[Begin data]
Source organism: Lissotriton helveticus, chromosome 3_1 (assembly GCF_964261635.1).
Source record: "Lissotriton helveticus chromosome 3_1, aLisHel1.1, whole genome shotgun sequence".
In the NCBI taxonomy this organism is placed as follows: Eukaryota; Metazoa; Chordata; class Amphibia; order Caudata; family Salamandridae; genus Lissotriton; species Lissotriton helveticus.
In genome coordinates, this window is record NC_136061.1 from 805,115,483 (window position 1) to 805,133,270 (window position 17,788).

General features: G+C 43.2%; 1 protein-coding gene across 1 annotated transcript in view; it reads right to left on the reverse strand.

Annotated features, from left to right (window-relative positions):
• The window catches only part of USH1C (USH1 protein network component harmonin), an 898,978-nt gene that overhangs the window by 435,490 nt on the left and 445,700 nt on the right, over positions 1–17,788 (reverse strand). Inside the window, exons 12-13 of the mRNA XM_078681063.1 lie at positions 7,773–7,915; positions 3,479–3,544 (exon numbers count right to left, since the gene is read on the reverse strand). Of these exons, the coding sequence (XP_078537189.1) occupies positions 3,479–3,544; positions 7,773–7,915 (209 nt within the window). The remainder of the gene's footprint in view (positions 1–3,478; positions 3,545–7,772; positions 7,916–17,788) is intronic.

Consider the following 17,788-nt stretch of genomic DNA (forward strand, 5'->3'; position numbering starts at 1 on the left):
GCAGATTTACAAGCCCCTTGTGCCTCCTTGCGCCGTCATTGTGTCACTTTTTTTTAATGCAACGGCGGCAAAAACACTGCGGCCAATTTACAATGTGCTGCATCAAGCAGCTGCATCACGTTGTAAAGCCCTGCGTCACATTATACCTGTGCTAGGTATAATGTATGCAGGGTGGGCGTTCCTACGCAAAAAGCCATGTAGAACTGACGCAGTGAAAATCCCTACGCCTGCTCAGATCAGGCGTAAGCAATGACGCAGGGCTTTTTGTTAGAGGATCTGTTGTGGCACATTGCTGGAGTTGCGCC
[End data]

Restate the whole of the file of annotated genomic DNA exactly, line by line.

Source organism: Lissotriton helveticus, chromosome 3_1 (assembly GCF_964261635.1).
Source record: "Lissotriton helveticus chromosome 3_1, aLisHel1.1, whole genome shotgun sequence".
In the NCBI taxonomy this organism is placed as follows: Eukaryota; Metazoa; Chordata; class Amphibia; order Caudata; family Salamandridae; genus Lissotriton; species Lissotriton helveticus.
In genome coordinates, this window is record NC_136061.1 from 805,115,483 (window position 1) to 805,133,270 (window position 17,788).

General features: G+C 43.2%; 1 protein-coding gene across 1 annotated transcript in view; it reads right to left on the reverse strand.

Annotated features, from left to right (window-relative positions):
• The window catches only part of USH1C (USH1 protein network component harmonin), an 898,978-nt gene that overhangs the window by 435,490 nt on the left and 445,700 nt on the right, over positions 1–17,788 (reverse strand). Inside the window, exons 12-13 of the mRNA XM_078681063.1 lie at positions 7,773–7,915; positions 3,479–3,544 (exon numbers count right to left, since the gene is read on the reverse strand). Of these exons, the coding sequence (XP_078537189.1) occupies positions 3,479–3,544; positions 7,773–7,915 (209 nt within the window). The remainder of the gene's footprint in view (positions 1–3,478; positions 3,545–7,772; positions 7,916–17,788) is intronic.

Consider the following 17,788-nt stretch of genomic DNA (forward strand, 5'->3'; position numbering starts at 1 on the left):
GCAGATTTACAAGCCCCTTGTGCCTCCTTGCGCCGTCATTGTGTCACTTTTTTTTAATGCAACGGCGGCAAAAACACTGCGGCCAATTTACAATGTGCTGCATCAAGCAGCTGCATCACGTTGTAAAGCCCTGCGTCACATTATACCTGTGCTAGGTATAATGTATGCAGGGTGGGCGTTCCTACGCAAAAAGCCATGTAGAACTGACGCAGTGAAAATCCCTACGCCTGCTCAGATCAGGCGTAAGCAATGACGCAGGGCTTTTTGTTAGAGGATCTGTTGTGGCACATTGCTGGAGTTGCGCC